Level 1 sounds… basic. Like boot camp. Where you start.
Level 1 Confusion
This is your first introduction to the education program and to be honest, I found it very confusing at the start. I didn’t understand how the projects worked and was often struggling with them. At the rollout of Pathways, nobody had any experience understanding the flow of Level 1.
There are 4 projects in Level 1, but one of the projects, Evaluation and Feedback, has several distinct parts to it – 2 speeches PLUS an evaluation.
So you have more work than you’d think.
You start with the Ice Breaker speech project. In Project 2, you give a different speech from your Ice Braker. You’ll give it 2 times – the second time, you try to use the points of growth that your evaluator gave you to improve it. Then you serve as someone else’s evaluator. Finally, you have another speech that requires some research and organization. We’ll cover each of these projects in future podcasts – so stay tuned!
Where you start in Toastmasters is with the Ice Breaker Speech.
Ice Breaker Speech
Simply put, the Ice Breaker speech project is to introduce yourself to your club. This is your story, your reasons for joining, your goals – whatever you want us to know about you. For 4 to 6 minutes, you get to talk about yourself.
For a lot of people, this seems intimidating. What if I choke when I get up there? What if I don’t know how to write a speech? Or… what if I’m boring?
Let’s start with those questions:
What if you choke?
Stage fright is a real struggle for everyone. We all get some symptoms that we have to deal with because that’s what our human bodies do when faced with stress. We sweat, we want to run away, we want to vomit, we shake – the list is extensive. Please believe me when I tell you that this is normal. Those symptoms are the signs that you’re preparing to do something new and challenging.
Some people equate the fear of public speaking with stage fright symptoms. That’s a myth. While they are obviously connected, have you ever noticed that many of those exact same reactions are what we have when we are excited?
Suppose you have the opportunity to meet your favorite celebrity. Would you be tongue-tied? I was!
Suppose you’re about to get into the car of your dreams? Did your hands shake when you’re given the keys?
Or the roller coaster you just waited 2 hours to get onto? Or your wedding? Think about your body’s reactions to those events and you may notice that your body’s reactions are exactly the same – but are you afraid? No – you’re excited!
It’s your frame of mind that calls your body’s reactions either “stage fright” or “excitement.” Your attitude makes the difference.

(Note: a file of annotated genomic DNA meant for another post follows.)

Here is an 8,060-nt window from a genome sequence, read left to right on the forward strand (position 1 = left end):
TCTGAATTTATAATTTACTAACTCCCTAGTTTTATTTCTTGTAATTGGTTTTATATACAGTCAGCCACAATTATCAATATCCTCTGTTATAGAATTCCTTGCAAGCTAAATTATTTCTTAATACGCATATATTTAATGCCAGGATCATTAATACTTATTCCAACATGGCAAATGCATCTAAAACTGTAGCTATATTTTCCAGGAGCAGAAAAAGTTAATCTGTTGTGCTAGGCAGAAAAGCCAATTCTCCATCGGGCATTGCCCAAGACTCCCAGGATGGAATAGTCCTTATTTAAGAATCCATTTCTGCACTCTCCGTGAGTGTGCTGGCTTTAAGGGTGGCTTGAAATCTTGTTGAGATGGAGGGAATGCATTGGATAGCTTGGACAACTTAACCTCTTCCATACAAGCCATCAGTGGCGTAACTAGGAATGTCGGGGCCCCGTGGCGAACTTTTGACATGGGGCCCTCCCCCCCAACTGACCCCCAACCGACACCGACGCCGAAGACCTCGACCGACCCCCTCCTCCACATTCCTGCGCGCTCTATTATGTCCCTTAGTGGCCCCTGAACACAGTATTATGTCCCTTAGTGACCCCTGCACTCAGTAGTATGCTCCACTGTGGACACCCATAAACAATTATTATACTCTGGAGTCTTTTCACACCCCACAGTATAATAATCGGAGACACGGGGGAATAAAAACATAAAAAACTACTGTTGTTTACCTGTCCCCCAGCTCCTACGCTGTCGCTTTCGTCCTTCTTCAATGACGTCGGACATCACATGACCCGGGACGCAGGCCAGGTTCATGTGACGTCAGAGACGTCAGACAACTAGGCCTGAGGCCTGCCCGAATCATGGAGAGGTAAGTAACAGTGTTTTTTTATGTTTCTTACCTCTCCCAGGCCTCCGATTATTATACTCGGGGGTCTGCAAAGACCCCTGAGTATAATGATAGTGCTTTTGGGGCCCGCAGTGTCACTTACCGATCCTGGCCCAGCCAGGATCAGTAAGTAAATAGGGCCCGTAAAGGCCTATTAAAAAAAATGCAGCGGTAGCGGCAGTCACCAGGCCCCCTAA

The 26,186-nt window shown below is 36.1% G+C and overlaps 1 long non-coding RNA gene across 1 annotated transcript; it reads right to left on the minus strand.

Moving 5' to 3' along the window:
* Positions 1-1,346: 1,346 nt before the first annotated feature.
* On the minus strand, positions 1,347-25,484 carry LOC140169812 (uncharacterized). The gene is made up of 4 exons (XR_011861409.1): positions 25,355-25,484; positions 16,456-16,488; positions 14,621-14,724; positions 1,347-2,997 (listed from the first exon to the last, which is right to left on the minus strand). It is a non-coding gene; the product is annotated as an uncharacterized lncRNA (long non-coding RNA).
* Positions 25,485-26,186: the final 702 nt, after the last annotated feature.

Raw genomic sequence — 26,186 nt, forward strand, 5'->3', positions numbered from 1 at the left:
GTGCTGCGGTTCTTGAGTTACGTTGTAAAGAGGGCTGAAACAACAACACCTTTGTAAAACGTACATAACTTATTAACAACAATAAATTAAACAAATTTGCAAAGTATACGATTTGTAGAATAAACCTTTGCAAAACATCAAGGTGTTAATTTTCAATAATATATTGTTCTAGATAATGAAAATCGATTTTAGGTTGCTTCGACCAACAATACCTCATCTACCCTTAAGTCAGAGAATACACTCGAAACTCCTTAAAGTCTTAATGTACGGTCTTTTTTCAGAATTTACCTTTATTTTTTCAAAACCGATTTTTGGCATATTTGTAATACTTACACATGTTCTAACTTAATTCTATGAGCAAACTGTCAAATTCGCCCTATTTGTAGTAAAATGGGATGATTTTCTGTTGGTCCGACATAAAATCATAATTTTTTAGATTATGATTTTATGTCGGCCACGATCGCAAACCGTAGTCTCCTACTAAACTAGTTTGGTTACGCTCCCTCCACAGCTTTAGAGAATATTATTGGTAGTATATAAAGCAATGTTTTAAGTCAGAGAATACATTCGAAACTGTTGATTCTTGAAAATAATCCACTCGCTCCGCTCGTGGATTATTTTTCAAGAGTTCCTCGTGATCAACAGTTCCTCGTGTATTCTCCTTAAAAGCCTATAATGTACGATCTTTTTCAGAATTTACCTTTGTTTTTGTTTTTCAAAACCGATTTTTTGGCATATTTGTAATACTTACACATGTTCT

Not that that knowledge is going to be of much help at this moment, but it’s good to know.
What you’re going to learn as you grow as a speaker is that those symptoms don’t have to stop you! That energy that makes your throat close up or your knees knock can be redirected into your speech. Give it time – you’ll see it happen!
What if you don’t have stage fright?
If you don’t have stage fright, it’s not a sign that you’re a naturally great speaker or that there’s something wrong with you. This just isn’t the thing that makes your body react. It’s like taste. Some people like Brussel’s sprouts. I happen to love them. But I know there are a lot of people who don’t. That’s ok.
What if you don’t know how to write a speech?
That’s pretty much what we teach you. If you’re here to learn, we’re going to demonstrate it in our own speeches, we will evaluate speech construction, and the material in Pathways covers it.
Don’t worry about speech organization yet! Everything in your Ice Breaker speech is about you. Tell your own story!
What if you’re boring?
I won’t think you’re boring. After all, I don’t know you yet. I’m going to be waiting to get to know you! So you can’t bore me. Don’t worry about it. You’re not a stand-up comic I’ve paid to see- you’re a fellow traveler. We’re going to help each other.
Get on the Stage
Before you give your speech, you will be introduced by the Toastmaster of the Day. Most clubs want the speaker to provide a short introduction that includes the Pathway name, the level and project names, as well as your name and the title of your speech. The club may have a form that most speakers use – ask your Vice President of Education if there’s one to use. Or you can download on from here at toastmasters101.net/intro.
Finish It Up
Don’t forget to go back to the website and finish your project work by completing the post-speech quiz. It’s the same 5 questions you answered before you started. I hope you’re doing better than when you started. (Sometimes, I don’t.) Make sure you hit the submit button! Then the club officers will approve the completion of the task and you can move on!
We’ll talk about the double speech project next. Double the fun!